As mentioned, the 5-HT1B/1D receptors have been shown to couple negatively to adenylyl cyclase resulting in lower intracellular cAMP, which has been demonstrated in vivo in substantia nigra (Bouhelal et al., 1988; Schoeffter et al., 1988), rabbit mesenteric artery (Hinton et al., 1999), and in transfected heterologous cell lines (Levy et al., 1992; Adham et al., 1992; Weinshank et al., 1992). Expression of 5-HT1B receptors is most prevalent in human cerebral arteries (Nilsson et al., 1999), where vasospasm has been implicated in the pathogenesis of migraine. In fact, activation of 5-HT1B/1D receptors in cerebral arteries by agonists causes vasoconstriction and has been posited as a therapeutic explanation for the antimigraine drugs.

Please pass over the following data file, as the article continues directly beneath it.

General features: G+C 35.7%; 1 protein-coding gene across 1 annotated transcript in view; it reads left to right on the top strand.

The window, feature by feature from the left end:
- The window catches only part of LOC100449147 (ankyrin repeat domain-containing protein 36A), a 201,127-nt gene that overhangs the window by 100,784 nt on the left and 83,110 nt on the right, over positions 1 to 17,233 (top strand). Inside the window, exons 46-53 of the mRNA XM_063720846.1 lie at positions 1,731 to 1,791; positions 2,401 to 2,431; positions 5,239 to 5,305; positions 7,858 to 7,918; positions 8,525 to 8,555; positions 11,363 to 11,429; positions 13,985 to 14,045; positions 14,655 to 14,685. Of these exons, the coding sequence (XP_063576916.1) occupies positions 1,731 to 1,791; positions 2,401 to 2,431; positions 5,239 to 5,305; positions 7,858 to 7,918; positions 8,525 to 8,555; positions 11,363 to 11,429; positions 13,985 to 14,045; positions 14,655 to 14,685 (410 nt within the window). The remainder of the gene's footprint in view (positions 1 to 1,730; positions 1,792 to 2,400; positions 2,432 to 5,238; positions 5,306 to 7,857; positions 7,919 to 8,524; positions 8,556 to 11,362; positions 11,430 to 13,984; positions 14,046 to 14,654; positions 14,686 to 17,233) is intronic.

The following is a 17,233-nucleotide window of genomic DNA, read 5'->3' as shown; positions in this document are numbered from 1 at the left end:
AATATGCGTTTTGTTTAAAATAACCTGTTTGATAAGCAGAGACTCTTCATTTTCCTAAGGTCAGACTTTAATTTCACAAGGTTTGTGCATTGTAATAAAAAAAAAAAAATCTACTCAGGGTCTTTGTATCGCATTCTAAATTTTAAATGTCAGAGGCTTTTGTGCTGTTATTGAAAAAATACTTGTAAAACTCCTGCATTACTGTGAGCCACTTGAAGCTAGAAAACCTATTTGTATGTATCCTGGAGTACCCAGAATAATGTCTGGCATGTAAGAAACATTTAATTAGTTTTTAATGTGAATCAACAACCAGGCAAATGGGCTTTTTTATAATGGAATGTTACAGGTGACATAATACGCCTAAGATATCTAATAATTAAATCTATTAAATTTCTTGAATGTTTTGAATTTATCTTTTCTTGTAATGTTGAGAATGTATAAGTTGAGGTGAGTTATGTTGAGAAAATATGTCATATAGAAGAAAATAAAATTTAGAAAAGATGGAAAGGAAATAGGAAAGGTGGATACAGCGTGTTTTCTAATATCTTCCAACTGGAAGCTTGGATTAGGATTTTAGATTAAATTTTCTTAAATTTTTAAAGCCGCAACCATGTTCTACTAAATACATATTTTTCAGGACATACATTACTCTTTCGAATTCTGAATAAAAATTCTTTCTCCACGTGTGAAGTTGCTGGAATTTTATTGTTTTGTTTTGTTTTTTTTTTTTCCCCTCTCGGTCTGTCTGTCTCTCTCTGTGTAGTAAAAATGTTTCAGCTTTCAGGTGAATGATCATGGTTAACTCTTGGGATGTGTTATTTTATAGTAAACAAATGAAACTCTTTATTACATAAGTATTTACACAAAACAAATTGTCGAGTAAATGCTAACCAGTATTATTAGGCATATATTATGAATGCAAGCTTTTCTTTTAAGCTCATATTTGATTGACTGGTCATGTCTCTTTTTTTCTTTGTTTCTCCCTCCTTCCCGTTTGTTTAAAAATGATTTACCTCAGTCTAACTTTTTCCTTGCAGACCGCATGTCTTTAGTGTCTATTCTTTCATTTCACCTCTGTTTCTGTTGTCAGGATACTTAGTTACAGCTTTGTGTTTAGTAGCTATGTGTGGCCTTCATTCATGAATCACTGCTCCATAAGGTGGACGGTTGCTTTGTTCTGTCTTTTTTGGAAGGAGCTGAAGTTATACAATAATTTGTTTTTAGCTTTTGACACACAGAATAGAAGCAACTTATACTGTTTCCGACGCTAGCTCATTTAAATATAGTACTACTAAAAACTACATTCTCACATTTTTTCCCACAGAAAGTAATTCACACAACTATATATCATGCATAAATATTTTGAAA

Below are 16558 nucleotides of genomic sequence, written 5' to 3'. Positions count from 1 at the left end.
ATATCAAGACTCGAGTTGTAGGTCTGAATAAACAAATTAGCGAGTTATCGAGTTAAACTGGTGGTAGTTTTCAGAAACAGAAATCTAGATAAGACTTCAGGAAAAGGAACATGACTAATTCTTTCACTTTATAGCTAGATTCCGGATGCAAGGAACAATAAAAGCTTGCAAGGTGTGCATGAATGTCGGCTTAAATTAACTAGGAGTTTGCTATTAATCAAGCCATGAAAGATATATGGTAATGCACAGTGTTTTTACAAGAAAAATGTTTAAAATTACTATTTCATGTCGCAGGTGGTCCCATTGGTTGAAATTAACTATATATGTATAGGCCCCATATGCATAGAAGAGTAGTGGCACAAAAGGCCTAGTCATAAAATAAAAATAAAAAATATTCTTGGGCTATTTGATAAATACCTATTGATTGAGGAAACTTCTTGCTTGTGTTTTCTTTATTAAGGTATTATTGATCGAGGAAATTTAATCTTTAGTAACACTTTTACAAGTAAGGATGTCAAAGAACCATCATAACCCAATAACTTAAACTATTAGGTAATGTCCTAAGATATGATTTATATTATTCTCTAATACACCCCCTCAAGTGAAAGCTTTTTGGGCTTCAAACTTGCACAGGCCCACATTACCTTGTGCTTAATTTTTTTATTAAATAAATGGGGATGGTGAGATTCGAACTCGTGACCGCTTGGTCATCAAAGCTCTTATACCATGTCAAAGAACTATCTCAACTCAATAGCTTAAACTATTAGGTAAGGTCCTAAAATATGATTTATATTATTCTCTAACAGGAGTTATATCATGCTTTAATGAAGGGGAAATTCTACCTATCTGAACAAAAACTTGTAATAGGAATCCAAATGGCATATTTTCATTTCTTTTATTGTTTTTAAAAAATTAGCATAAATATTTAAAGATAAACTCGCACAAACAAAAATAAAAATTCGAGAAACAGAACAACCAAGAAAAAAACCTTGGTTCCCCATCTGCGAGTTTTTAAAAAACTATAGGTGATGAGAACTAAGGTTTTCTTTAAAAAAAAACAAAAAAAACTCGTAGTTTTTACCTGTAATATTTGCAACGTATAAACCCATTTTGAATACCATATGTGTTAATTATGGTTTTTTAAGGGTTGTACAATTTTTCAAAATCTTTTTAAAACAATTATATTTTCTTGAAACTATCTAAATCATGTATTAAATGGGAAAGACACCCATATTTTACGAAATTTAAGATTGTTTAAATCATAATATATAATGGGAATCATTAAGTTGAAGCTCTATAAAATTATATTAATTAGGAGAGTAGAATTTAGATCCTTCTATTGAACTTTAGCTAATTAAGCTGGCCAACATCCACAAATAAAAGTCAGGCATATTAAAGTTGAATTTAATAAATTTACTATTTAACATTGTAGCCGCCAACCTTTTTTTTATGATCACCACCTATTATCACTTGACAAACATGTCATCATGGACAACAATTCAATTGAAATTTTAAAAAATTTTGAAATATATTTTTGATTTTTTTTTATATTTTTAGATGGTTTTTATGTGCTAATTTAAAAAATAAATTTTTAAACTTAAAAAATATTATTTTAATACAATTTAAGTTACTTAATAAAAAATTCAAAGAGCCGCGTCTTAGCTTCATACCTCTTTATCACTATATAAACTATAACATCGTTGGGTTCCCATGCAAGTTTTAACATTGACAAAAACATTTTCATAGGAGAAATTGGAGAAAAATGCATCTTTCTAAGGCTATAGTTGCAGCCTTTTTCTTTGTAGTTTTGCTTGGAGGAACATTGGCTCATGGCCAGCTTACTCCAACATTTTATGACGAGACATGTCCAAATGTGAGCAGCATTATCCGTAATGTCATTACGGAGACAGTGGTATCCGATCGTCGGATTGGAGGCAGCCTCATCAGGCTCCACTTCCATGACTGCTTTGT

Ergotamine, as discussed previously, was developed by Sandoz in the early 1930’s as a drug to induce pronounced uterine contraction, but ergotamine also shows vasoconstriction in the periphery as well as the cerebral arteries, suggesting therapeutic efficacy for migraine. The ergolines as a class of drugs, in general, are recognized as having several receptor targets including but not limited to 5-HT1A-1F, 5-HT2A-C, D1-5, as well as α1 and α2 adrenergic receptor types (Silberstein, 1997). The antimigraine effects, however, are likely mediated through agonist activity at the 5-HT1B, 5-HT1D and possibly 5-HT1F receptors present on trigeminal nerve terminals (Ramirez Rosas et al., 2013). However, ergotamine as well as other antimigraine ergolines, such as dihydroergotamine and methysergide, suffer from acute side-effects due to vasoconstriction in the periphery leading to hypertension and coronary vasoconstriction. Ultimately with continued use, severe chronic side-effects can occur such as retroperitoneal fibrosis, pleuropulmonary fibrosis, and cardiac valvulopathy due to off-target activity at the 5-HT2B receptor (Roth, 2007; Rothman et al., 2000), which will be discussed in the next section.